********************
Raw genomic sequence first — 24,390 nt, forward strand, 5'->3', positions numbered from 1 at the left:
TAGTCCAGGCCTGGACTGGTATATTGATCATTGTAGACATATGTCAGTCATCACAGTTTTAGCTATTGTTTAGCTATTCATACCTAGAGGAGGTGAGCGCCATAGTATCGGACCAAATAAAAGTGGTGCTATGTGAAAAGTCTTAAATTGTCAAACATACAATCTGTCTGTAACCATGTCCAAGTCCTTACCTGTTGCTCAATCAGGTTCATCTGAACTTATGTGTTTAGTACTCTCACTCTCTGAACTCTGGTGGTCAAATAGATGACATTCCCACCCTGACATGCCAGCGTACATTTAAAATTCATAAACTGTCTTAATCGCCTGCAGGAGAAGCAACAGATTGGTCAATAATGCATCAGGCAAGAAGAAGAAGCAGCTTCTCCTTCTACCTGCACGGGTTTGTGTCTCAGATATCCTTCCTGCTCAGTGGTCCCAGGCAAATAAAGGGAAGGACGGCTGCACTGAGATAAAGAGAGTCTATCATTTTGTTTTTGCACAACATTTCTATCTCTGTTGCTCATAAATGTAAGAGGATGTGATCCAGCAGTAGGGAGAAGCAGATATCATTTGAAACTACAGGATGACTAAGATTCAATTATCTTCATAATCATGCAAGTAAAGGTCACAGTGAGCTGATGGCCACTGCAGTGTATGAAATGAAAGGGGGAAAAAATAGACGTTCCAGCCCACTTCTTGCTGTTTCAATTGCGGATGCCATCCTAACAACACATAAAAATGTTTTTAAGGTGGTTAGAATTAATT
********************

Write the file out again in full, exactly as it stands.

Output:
Raw genomic sequence first — 24,390 nt, forward strand, 5'->3', positions numbered from 1 at the left:
TAGTCCAGGCCTGGACTGGTATATTGATCATTGTAGACATATGTCAGTCATCACAGTTTTAGCTATTGTTTAGCTATTCATACCTAGAGGAGGTGAGCGCCATAGTATCGGACCAAATAAAAGTGGTGCTATGTGAAAAGTCTTAAATTGTCAAACATACAATCTGTCTGTAACCATGTCCAAGTCCTTACCTGTTGCTCAATCAGGTTCATCTGAACTTATGTGTTTAGTACTCTCACTCTCTGAACTCTGGTGGTCAAATAGATGACATTCCCACCCTGACATGCCAGCGTACATTTAAAATTCATAAACTGTCTTAATCGCCTGCAGGAGAAGCAACAGATTGGTCAATAATGCATCAGGCAAGAAGAAGAAGCAGCTTCTCCTTCTACCTGCACGGGTTTGTGTCTCAGATATCCTTCCTGCTCAGTGGTCCCAGGCAAATAAAGGGAAGGACGGCTGCACTGAGATAAAGAGAGTCTATCATTTTGTTTTTGCACAACATTTCTATCTCTGTTGCTCATAAATGTAAGAGGATGTGATCCAGCAGTAGGGAGAAGCAGATATCATTTGAAACTACAGGATGACTAAGATTCAATTATCTTCATAATCATGCAAGTAAAGGTCACAGTGAGCTGATGGCCACTGCAGTGTATGAAATGAAAGGGGGAAAAAATAGACGTTCCAGCCCACTTCTTGCTGTTTCAATTGCGGATGCCATCCTAACAACACATAAAAATGTTTTTAAGGTGGTTAGAATTAATT